4 May 2016 by
Categories: China, Development, Economics, Finance, SPERI Comment, The coming crisis | Tags: , , , , | Leave a comment

Tax avoidance: Not illegal, just harmful and deviant?

The furore over tax avoidance, both by our national and international elites, reveals new social fault lines while highlighting a crisis of legitimacy to calls for togetherness and common purpose The word plutocracy combines two elements to its meaning – that of wealth and power. To live in a plutocracy, many argue, is to see the warping of the political … Continue reading

21 April 2016 by
Categories: Economics, Finance, SPERI Comment, Tax | Tags: , , , | Leave a comment

The Coming Crisis: enduring imbalances in the Eurozone

Scott Lavery

In the third blog in SPERI’s new series on ‘the coming crisis’ Scott Lavery examines three areas of imbalance in the Eurozone and argues that the single currency area remains vulnerable to a future economic downturn Jean Monnet – one of the architects of the European integration process – once opined that “Europe will be forged in crises, and will … Continue reading

13 April 2016 by
Categories: Economics, Europe and the EU, SPERI Comment, The coming crisis | Tags: , , , , , , , | Leave a comment

Lexit? Careful what you wish for…

Owen Parker

A number of voices on the British left have in recent months pushed the idea of ‘Lexit’ – a progressive position in favour of Britain leaving the EU. While their critique of the EU has merit, their solution is counterproductive In July 2015 Owen Jones suggested that the British left should seriously consider ‘Lexit’ – a progressive position in favour … Continue reading

12 April 2016 by
Categories: Economics, EU Referendum, Europe and the EU, SPERI Comment | Tags: , , , , , , , , | Leave a comment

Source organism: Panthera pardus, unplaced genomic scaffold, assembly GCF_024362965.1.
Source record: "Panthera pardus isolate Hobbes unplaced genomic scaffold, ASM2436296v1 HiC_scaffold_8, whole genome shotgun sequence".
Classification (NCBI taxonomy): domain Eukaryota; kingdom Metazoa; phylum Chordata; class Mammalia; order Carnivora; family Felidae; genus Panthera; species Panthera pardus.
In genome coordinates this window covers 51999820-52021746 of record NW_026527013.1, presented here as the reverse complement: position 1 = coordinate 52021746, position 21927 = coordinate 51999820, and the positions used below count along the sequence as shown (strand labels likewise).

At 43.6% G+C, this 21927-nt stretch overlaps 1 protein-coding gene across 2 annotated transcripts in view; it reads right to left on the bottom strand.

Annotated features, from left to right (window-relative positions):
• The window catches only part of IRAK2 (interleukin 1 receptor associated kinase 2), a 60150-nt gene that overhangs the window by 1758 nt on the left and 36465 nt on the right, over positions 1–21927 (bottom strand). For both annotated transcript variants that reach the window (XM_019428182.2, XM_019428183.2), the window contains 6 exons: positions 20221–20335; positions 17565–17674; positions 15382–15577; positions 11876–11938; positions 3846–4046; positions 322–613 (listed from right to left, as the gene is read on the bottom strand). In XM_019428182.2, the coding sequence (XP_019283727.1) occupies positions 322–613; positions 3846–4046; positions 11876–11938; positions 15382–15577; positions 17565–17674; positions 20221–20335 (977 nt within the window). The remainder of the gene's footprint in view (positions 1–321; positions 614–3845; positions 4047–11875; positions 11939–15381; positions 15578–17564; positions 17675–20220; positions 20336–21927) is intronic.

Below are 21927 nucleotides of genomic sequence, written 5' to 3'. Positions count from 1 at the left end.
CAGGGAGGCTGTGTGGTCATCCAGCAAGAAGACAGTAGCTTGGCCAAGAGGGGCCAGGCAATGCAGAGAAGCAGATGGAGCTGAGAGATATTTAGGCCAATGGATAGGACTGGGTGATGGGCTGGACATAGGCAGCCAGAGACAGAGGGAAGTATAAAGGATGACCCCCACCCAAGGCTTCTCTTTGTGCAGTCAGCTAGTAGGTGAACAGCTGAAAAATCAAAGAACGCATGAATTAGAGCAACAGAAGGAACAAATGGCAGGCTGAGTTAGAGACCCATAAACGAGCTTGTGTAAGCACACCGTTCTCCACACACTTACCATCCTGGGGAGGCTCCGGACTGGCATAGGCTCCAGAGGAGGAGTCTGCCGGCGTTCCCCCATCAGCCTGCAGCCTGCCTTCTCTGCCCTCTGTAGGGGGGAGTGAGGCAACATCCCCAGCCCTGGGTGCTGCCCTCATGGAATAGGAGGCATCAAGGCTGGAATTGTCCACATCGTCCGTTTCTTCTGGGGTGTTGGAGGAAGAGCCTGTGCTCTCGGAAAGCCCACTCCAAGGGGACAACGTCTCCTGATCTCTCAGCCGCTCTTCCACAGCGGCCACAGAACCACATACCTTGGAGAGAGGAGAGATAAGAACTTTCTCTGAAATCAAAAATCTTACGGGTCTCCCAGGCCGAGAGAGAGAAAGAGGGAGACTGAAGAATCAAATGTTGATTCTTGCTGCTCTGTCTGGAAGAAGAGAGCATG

The Coming Crisis: stagflation and the shackles of market discipline

Jeremy Green

In the second blog in SPERI’s new series on ‘the coming crisis’ Jeremy Green assesses the prospects of unorthodox central bank policies for escaping the stagflation gripping Western capitalism The darkest hours of the Global Financial Crisis conjured haunting visions of the worst-case scenario: that we would enter a period of sustained financial paralysis, massive unemployment and the breakdown of … Continue reading

6 April 2016 by
Categories: Economics, Finance, SPERI Comment, The coming crisis | Tags: , , , , , | Leave a comment

What is money for?

To meet collective societal challenges, and to respond to future recessions, a different way of thinking about money is required One particular exchange from the inaugural SPERI conference in 2012 has always stuck in my mind. After Colin Hay’s opening address, Bob Jessop asked him, ‘what is your theory of money?’ At the time I thought this was distractingly abstract, … Continue reading

5 April 2016 by
Categories: British growth crisis, Economics, Finance, Politics and policy, SPERI Comment | Tags: , , , , , , , , , , | Leave a comment

The Coming Crisis: the gathering storm

Colin Hay

In the first of a new series of weekly SPERI blogs on ‘the coming crisis’ Colin Hay sets out the background to the series and outlines the themes it will explore That economists tend to optimism whilst political economists tend to pessimism is something of a truism, albeit one that often goes unacknowledged. The reason for this bifurcation in psycho-analytic … Continue reading

30 March 2016 by
Categories: Austerity, Economics, Europe and the EU, SPERI Comment, The coming crisis | Tags: , , , , , , | Leave a comment

Plotting against the NHS

Tony Payne

A closely interconnected health policy community in Britain has grabbed control of the agenda and seeks to make further marketisation of healthcare the only possible option Earlier in the year I was admitted to hospital for an operation and so I necessarily engaged with the NHS more intensively than at any other point in my lifetime. Don’t worry, though, dear … Continue reading

23 March 2016 by
Categories: Economics, Politics and policy, SPERI Comment, Tony Payne | Tags: , , , , | Leave a comment